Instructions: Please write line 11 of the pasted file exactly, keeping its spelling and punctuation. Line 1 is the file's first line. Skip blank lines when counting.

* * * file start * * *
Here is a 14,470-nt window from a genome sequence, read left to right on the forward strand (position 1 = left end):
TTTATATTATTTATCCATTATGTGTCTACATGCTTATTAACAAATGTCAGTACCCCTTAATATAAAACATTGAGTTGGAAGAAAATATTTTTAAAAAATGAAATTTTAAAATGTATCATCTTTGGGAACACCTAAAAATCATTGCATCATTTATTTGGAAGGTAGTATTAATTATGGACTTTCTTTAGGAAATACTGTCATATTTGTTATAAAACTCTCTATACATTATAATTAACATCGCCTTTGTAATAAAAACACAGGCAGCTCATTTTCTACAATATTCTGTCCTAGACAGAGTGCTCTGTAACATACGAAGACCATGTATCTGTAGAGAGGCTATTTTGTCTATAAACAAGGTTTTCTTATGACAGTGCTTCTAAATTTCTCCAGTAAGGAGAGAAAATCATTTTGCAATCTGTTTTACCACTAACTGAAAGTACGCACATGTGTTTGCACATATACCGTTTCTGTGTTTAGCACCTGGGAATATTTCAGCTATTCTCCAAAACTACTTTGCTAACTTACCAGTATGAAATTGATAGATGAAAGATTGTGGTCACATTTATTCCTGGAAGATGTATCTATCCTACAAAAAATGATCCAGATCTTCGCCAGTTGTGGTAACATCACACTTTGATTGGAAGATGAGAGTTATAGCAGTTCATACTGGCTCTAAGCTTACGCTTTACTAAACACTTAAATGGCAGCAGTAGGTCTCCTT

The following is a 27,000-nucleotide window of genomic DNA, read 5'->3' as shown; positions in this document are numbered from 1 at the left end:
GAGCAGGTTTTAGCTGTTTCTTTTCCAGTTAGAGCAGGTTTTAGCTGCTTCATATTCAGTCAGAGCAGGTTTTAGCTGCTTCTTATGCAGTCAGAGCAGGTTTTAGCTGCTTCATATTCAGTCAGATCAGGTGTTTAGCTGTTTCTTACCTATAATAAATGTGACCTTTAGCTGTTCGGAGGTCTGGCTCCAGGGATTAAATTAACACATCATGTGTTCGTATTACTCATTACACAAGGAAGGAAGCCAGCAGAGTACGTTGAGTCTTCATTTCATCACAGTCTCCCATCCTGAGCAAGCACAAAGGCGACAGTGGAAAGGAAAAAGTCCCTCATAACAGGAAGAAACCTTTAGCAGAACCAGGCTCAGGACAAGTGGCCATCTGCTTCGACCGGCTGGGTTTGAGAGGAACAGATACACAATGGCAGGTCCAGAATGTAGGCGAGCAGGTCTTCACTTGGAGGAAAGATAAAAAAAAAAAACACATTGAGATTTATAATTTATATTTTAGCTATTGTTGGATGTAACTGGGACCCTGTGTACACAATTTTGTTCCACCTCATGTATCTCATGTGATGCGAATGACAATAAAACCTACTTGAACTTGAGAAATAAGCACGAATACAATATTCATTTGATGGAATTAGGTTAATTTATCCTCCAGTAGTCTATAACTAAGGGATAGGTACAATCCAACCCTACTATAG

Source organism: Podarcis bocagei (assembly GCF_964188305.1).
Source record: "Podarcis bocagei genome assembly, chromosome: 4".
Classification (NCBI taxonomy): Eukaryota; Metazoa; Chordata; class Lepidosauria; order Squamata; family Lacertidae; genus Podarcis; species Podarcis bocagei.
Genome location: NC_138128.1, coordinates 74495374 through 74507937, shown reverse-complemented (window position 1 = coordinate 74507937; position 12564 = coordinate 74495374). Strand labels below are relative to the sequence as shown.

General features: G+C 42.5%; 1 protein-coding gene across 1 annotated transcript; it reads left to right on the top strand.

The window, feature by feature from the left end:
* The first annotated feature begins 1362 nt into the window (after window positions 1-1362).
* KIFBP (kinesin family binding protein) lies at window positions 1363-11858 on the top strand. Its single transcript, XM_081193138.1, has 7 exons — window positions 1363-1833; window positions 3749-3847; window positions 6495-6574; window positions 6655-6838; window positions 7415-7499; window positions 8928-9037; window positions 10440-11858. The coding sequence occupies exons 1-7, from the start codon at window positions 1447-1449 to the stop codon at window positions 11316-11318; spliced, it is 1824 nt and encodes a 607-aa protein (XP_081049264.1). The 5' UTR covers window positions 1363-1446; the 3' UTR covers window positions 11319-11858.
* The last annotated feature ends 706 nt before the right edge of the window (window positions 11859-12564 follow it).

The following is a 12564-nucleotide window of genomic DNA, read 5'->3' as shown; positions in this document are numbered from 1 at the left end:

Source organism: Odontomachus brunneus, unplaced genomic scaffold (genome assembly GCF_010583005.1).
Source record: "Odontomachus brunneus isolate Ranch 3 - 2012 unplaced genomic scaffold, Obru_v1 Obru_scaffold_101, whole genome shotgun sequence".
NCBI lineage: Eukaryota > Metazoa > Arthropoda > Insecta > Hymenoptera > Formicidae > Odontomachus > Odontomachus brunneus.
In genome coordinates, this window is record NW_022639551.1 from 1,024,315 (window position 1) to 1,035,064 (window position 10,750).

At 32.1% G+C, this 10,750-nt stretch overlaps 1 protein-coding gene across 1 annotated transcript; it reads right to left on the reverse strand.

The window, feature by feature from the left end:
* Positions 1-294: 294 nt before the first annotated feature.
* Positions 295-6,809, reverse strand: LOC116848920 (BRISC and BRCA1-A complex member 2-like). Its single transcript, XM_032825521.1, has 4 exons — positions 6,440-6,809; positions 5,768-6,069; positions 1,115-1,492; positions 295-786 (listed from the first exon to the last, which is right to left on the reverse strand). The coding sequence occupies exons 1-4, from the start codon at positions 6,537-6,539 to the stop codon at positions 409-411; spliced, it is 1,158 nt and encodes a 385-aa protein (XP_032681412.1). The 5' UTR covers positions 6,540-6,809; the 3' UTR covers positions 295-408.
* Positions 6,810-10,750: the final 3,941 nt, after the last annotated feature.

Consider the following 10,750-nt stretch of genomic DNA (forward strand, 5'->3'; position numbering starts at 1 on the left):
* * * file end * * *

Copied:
* The first annotated feature begins 1362 nt into the window (after window positions 1-1362).